Rosie files $125 million lawsuit against Gruner + Jahr
Out former talk show host Rosie O'Donnell sued the publisher of Rosie magazine for more than $125 million Monday, alleging that Gruner + Jahr Printing and Publishing Co. breached their contract and caused the demise of the namesake magazine and their joint venture.
The lawsuit had been expected. G+J sued O'Donnell earlier this month for more than $100 million, alleging that O'Donnell's behavior led to the magazine's collapse, and O'Donnell had said she would countersue. Her lawsuit also names Daniel B. Brewster Jr., G+J's chief executive, as a defendant. O'Donnell also filed a separate response to G+J's lawsuit, denying any wrongdoing.
Sue Geramian, a G+J spokeswoman, said the company had no comment on the countersuit except that "we stand by our version of the facts, which are set out in our complaint against Ms. O'Donnell. G+J is confident that we will prevail in the litigation." Rosie debuted in April 2001 as part of a partnership to revive struggling McCall's magazine. The joint venture gave O'Donnell and G+J each a 50% stake in the business.
O'Donnell quit Rosie magazine in September, saying she could no longer be part of a business that betrayed her principles. The final issue of the magazine is expected to go on sale next month. The filing in Manhattan state supreme court alleges that G+J deliberately disparaged O'Donnell to the press and magazine staff and leaked confidential information about their joint venture to prevent her from exercising editorial control guaranteed in their contract. O'Donnell's suit also alleges poor management by the publisher and violation of the terms set forth in their joint venture.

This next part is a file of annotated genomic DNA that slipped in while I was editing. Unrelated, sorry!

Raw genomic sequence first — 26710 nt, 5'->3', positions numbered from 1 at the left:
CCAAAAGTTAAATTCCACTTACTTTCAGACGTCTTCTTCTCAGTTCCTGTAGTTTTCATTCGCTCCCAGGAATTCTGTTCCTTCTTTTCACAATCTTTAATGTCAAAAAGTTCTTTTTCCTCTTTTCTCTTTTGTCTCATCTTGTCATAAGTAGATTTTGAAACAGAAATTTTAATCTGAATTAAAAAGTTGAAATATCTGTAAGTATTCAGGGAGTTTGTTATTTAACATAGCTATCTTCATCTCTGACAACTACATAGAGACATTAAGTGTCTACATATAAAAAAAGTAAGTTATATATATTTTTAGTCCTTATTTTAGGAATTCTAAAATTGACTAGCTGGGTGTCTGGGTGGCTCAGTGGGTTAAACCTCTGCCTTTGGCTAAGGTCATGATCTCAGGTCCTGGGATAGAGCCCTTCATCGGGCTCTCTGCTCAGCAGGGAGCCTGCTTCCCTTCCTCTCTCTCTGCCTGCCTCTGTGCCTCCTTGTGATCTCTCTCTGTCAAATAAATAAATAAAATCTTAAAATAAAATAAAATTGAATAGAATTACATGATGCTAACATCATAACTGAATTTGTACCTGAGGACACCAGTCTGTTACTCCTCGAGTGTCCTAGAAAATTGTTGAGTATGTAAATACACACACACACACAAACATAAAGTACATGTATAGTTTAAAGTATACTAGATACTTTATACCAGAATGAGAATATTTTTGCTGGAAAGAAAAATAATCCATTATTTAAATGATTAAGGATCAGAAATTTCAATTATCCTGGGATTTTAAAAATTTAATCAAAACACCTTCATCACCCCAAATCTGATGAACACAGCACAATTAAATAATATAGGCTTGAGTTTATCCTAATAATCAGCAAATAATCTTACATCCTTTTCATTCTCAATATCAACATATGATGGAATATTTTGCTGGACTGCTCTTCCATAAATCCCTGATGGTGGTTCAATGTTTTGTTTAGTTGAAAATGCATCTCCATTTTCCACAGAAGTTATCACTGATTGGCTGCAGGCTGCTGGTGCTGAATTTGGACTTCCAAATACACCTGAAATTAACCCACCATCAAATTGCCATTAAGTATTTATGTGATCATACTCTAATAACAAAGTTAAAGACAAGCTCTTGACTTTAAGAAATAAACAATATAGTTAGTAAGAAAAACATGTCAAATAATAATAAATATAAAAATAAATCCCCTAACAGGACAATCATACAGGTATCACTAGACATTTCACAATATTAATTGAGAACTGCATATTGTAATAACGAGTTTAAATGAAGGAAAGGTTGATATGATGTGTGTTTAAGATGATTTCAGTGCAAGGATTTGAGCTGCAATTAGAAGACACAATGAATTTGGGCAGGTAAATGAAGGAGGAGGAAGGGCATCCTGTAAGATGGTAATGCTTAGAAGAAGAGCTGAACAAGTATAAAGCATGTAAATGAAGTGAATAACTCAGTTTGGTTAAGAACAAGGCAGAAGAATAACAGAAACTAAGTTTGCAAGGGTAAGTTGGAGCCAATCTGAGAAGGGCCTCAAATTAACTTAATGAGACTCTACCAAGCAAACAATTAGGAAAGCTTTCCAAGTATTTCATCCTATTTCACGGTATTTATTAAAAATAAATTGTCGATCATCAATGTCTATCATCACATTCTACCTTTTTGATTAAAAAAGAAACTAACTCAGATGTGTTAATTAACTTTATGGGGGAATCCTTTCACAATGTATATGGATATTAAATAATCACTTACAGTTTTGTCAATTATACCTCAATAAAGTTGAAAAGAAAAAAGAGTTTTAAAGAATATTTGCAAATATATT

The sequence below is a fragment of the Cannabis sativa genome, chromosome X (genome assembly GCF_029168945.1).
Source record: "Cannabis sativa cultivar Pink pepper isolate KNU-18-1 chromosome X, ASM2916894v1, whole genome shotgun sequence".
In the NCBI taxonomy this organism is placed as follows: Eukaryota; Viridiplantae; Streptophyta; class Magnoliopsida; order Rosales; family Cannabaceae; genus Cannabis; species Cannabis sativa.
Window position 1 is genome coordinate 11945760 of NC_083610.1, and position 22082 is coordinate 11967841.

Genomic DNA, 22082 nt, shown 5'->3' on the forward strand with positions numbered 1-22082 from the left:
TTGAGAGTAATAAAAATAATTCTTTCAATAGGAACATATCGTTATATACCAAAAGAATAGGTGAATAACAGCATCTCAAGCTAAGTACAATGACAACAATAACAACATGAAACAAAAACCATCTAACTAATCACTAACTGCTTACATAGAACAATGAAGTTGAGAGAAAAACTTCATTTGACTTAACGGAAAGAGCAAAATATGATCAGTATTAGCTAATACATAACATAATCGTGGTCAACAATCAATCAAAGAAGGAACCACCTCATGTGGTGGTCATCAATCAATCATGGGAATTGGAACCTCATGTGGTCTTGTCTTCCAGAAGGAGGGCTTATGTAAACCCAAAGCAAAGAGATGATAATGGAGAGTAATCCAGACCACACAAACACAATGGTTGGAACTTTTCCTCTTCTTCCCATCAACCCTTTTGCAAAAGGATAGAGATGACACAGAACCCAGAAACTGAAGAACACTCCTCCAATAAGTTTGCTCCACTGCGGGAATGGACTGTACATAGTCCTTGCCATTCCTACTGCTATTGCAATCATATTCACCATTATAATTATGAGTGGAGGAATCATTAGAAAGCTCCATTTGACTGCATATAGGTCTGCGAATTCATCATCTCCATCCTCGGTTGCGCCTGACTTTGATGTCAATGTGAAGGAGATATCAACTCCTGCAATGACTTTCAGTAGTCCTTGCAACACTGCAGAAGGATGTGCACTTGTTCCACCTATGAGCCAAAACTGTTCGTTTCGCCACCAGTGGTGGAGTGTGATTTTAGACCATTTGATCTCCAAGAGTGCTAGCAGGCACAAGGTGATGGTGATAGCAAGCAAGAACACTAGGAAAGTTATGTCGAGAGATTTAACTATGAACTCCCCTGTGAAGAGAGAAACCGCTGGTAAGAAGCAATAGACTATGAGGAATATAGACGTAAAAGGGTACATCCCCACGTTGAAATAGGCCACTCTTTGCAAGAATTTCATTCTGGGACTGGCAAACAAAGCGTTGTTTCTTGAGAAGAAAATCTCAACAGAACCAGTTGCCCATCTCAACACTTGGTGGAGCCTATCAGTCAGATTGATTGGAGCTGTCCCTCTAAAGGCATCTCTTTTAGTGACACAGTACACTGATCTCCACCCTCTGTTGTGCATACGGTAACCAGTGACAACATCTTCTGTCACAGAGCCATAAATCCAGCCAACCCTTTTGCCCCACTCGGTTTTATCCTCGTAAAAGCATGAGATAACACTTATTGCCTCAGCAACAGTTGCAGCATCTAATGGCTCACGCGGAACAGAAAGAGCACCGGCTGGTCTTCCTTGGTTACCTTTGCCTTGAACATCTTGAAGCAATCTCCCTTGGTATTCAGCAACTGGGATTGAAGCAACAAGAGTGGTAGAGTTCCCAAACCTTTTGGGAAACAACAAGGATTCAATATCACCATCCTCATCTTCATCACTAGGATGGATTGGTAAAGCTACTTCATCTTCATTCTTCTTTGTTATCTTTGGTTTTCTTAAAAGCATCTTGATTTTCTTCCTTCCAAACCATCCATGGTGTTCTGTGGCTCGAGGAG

In the first six months of this year, Rosie's total average paid circulation was 3.5 million, slightly below the 3.6 million total average paid circulation recorded in the previous six months, according to the Audit Bureau of Circulations. It had the 13th highest magazine circulation nationwide for the first half of 2002, according to Advertising Age magazine. But newsstand sales were slipping, and O'Donnell and G+J had reportedly argued repeatedly about what the magazine's cover needed to look like to improve newsstand sales.
G+J, the international newspaper and magazine arm of German media giant Bertelsmann, also publishes Parents, Fitness, Fast Company, and Family Circle magazines.